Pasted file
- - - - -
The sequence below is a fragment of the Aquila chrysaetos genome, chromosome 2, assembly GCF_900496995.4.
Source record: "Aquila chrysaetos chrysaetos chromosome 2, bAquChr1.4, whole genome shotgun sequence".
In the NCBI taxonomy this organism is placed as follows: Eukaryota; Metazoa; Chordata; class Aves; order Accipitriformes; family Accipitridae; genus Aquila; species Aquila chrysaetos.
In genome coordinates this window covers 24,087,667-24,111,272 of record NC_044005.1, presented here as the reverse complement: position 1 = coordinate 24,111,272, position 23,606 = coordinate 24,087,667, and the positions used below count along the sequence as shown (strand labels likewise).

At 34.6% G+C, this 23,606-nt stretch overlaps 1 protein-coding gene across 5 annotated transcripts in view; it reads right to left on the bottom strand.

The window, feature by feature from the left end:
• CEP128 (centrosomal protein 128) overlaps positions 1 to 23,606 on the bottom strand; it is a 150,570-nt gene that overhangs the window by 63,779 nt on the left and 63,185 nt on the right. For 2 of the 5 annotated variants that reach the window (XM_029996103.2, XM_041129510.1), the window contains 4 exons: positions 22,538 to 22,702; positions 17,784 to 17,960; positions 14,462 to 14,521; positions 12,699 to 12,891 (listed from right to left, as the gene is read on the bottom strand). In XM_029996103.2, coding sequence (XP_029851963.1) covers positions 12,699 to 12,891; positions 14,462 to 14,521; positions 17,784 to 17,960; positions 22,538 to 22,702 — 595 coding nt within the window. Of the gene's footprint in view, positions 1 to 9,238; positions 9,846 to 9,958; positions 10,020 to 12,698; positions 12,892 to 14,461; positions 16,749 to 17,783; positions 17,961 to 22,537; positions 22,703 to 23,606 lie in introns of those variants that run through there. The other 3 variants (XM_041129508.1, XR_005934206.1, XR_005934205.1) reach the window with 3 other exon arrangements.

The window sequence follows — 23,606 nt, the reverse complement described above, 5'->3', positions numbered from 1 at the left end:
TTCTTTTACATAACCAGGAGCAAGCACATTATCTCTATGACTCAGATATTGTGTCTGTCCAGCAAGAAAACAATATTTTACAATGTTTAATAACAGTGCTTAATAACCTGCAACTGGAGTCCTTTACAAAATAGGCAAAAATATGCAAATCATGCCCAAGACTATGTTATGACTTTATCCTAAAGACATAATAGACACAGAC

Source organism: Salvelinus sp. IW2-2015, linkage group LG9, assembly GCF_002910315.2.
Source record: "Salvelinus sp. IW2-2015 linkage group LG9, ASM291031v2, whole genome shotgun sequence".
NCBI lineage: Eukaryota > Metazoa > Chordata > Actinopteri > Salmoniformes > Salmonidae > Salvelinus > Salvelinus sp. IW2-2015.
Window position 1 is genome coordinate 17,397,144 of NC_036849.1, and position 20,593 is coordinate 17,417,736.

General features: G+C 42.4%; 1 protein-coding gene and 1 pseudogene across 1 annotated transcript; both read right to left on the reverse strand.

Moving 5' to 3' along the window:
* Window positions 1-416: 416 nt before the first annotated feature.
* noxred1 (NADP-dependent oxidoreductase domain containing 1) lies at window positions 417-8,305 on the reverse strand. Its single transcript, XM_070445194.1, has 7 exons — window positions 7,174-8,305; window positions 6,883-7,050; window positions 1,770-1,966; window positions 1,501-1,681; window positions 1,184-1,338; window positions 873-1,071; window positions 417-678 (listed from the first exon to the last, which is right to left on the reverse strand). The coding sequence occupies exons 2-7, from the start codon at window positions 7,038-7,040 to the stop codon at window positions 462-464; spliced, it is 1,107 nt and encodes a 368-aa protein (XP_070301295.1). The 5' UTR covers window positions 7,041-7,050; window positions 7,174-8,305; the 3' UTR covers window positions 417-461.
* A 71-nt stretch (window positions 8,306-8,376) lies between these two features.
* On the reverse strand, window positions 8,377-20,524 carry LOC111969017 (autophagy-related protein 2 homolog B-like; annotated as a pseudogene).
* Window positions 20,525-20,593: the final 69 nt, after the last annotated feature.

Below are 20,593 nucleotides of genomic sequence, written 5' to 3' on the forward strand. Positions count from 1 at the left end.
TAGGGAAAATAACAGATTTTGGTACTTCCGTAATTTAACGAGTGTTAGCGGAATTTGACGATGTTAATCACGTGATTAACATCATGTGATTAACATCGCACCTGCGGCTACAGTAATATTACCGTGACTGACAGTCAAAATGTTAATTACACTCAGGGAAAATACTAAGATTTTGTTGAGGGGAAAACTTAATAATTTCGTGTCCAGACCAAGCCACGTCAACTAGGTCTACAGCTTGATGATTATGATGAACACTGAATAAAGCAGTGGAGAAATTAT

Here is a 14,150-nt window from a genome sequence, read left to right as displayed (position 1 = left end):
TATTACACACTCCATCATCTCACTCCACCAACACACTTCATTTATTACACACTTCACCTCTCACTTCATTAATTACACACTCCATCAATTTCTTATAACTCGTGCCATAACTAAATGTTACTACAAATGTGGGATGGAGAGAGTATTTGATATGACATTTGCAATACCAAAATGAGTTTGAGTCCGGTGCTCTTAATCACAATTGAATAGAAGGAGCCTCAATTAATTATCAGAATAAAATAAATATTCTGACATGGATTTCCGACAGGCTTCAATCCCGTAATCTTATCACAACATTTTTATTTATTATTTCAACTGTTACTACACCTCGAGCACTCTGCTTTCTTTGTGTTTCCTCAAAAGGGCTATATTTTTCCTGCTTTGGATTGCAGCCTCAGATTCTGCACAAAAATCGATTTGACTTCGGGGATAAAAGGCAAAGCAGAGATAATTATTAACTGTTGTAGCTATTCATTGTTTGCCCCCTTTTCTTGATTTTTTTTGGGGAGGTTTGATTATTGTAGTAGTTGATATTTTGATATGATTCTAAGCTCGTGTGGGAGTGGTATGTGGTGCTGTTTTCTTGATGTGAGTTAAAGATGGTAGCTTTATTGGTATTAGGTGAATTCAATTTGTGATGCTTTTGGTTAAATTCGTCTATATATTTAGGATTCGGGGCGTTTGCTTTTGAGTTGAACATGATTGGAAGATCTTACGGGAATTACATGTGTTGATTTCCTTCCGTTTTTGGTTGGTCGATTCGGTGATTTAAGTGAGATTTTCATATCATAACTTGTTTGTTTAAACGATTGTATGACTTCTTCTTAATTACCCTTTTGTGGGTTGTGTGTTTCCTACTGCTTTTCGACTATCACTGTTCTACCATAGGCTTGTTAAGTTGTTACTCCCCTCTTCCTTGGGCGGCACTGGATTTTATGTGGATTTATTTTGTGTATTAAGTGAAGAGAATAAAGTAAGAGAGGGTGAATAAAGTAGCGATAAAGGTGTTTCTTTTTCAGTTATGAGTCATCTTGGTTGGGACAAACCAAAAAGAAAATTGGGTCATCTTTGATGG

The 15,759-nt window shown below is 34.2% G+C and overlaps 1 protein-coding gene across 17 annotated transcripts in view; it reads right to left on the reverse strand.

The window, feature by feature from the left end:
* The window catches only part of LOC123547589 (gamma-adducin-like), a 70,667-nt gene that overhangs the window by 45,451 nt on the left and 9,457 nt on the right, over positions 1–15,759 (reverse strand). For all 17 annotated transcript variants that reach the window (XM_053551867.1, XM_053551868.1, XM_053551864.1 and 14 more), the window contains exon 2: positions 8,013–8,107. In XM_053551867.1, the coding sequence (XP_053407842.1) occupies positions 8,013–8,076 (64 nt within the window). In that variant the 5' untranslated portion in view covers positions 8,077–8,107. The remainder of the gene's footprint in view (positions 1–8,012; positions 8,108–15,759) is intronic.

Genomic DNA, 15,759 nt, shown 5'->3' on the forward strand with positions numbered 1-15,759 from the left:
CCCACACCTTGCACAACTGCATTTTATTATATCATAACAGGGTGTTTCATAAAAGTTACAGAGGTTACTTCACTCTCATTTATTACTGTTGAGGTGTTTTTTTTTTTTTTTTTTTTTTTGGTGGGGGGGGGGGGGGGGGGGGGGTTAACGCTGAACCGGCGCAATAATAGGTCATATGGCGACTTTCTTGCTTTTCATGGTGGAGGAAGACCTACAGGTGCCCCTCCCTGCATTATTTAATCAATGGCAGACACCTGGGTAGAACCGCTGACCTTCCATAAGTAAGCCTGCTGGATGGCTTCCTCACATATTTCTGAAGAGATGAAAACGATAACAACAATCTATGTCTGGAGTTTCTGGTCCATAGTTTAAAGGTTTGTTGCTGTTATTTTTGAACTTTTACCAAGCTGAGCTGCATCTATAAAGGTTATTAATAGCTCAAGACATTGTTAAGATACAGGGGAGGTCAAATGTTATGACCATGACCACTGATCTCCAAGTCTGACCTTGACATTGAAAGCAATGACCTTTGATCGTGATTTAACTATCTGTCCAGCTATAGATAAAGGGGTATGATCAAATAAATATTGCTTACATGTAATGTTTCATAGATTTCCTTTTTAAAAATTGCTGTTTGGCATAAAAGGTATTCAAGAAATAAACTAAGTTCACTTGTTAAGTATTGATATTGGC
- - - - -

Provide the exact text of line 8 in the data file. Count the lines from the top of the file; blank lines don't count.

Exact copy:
The window sequence follows — 23,606 nt, the reverse complement described above, 5'->3', positions numbered from 1 at the left end: